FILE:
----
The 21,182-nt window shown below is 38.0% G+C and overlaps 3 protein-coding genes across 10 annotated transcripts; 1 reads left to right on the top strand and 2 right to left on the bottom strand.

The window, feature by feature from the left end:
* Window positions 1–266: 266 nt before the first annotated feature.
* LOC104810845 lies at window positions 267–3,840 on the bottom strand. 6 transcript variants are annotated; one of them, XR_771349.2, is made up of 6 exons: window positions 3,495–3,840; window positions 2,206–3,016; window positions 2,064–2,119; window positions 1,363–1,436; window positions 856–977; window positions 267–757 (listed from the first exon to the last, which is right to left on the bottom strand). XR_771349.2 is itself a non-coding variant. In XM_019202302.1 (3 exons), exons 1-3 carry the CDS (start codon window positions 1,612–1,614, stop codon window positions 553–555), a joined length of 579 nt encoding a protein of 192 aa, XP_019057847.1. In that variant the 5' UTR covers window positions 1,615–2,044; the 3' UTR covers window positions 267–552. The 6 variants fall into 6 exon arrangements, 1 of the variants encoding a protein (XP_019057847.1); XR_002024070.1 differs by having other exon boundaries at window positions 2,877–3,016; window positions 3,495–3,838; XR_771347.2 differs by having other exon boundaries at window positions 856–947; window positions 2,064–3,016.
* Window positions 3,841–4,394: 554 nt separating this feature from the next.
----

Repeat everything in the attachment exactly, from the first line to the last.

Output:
The 21,182-nt window shown below is 38.0% G+C and overlaps 3 protein-coding genes across 10 annotated transcripts; 1 reads left to right on the top strand and 2 right to left on the bottom strand.

The window, feature by feature from the left end:
* Window positions 1–266: 266 nt before the first annotated feature.
* LOC104810845 lies at window positions 267–3,840 on the bottom strand. 6 transcript variants are annotated; one of them, XR_771349.2, is made up of 6 exons: window positions 3,495–3,840; window positions 2,206–3,016; window positions 2,064–2,119; window positions 1,363–1,436; window positions 856–977; window positions 267–757 (listed from the first exon to the last, which is right to left on the bottom strand). XR_771349.2 is itself a non-coding variant. In XM_019202302.1 (3 exons), exons 1-3 carry the CDS (start codon window positions 1,612–1,614, stop codon window positions 553–555), a joined length of 579 nt encoding a protein of 192 aa, XP_019057847.1. In that variant the 5' UTR covers window positions 1,615–2,044; the 3' UTR covers window positions 267–552. The 6 variants fall into 6 exon arrangements, 1 of the variants encoding a protein (XP_019057847.1); XR_002024070.1 differs by having other exon boundaries at window positions 2,877–3,016; window positions 3,495–3,838; XR_771347.2 differs by having other exon boundaries at window positions 856–947; window positions 2,064–3,016.
* Window positions 3,841–4,394: 554 nt separating this feature from the next.